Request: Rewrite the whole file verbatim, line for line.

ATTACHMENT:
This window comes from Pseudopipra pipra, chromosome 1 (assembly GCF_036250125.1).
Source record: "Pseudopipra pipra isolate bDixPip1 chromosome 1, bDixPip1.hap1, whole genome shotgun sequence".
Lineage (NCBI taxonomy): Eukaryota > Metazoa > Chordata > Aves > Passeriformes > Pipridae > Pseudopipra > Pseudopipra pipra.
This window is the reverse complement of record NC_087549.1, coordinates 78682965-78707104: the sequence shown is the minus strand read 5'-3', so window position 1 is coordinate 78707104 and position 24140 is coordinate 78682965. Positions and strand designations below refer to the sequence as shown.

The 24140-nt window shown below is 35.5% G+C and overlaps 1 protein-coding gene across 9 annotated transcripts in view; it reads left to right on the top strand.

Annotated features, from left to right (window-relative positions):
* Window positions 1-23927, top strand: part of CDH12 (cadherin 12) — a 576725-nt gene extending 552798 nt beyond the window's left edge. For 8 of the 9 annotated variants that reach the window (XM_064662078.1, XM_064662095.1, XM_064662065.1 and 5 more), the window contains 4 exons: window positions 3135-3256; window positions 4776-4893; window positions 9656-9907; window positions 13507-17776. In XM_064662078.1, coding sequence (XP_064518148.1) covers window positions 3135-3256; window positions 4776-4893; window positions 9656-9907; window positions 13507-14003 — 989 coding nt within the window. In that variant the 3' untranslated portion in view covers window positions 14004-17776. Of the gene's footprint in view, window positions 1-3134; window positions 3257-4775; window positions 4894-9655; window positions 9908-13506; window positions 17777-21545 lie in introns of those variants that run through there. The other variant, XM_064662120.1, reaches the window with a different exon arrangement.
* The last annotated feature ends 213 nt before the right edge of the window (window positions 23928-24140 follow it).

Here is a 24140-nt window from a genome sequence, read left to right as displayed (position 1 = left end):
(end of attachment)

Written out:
This window comes from Pseudopipra pipra, chromosome 1 (assembly GCF_036250125.1).
Source record: "Pseudopipra pipra isolate bDixPip1 chromosome 1, bDixPip1.hap1, whole genome shotgun sequence".
Lineage (NCBI taxonomy): Eukaryota > Metazoa > Chordata > Aves > Passeriformes > Pipridae > Pseudopipra > Pseudopipra pipra.
This window is the reverse complement of record NC_087549.1, coordinates 78682965-78707104: the sequence shown is the minus strand read 5'-3', so window position 1 is coordinate 78707104 and position 24140 is coordinate 78682965. Positions and strand designations below refer to the sequence as shown.

The 24140-nt window shown below is 35.5% G+C and overlaps 1 protein-coding gene across 9 annotated transcripts in view; it reads left to right on the top strand.

Annotated features, from left to right (window-relative positions):
* Window positions 1-23927, top strand: part of CDH12 (cadherin 12) — a 576725-nt gene extending 552798 nt beyond the window's left edge. For 8 of the 9 annotated variants that reach the window (XM_064662078.1, XM_064662095.1, XM_064662065.1 and 5 more), the window contains 4 exons: window positions 3135-3256; window positions 4776-4893; window positions 9656-9907; window positions 13507-17776. In XM_064662078.1, coding sequence (XP_064518148.1) covers window positions 3135-3256; window positions 4776-4893; window positions 9656-9907; window positions 13507-14003 — 989 coding nt within the window. In that variant the 3' untranslated portion in view covers window positions 14004-17776. Of the gene's footprint in view, window positions 1-3134; window positions 3257-4775; window positions 4894-9655; window positions 9908-13506; window positions 17777-21545 lie in introns of those variants that run through there. The other variant, XM_064662120.1, reaches the window with a different exon arrangement.
* The last annotated feature ends 213 nt before the right edge of the window (window positions 23928-24140 follow it).

Here is a 24140-nt window from a genome sequence, read left to right as displayed (position 1 = left end):